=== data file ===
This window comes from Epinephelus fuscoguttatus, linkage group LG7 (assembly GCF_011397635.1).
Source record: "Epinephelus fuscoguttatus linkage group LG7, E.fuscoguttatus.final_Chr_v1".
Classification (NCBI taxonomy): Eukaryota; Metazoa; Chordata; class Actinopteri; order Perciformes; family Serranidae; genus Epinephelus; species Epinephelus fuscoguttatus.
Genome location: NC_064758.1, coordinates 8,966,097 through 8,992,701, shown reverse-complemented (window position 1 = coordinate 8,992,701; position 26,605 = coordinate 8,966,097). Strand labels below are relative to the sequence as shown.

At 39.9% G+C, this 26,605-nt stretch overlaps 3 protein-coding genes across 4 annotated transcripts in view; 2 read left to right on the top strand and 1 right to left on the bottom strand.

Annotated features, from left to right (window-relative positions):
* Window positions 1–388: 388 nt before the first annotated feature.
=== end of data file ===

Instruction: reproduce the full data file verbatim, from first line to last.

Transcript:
This window comes from Epinephelus fuscoguttatus, linkage group LG7 (assembly GCF_011397635.1).
Source record: "Epinephelus fuscoguttatus linkage group LG7, E.fuscoguttatus.final_Chr_v1".
Classification (NCBI taxonomy): Eukaryota; Metazoa; Chordata; class Actinopteri; order Perciformes; family Serranidae; genus Epinephelus; species Epinephelus fuscoguttatus.
Genome location: NC_064758.1, coordinates 8,966,097 through 8,992,701, shown reverse-complemented (window position 1 = coordinate 8,992,701; position 26,605 = coordinate 8,966,097). Strand labels below are relative to the sequence as shown.

At 39.9% G+C, this 26,605-nt stretch overlaps 3 protein-coding genes across 4 annotated transcripts in view; 2 read left to right on the top strand and 1 right to left on the bottom strand.

Annotated features, from left to right (window-relative positions):
* Window positions 1–388: 388 nt before the first annotated feature.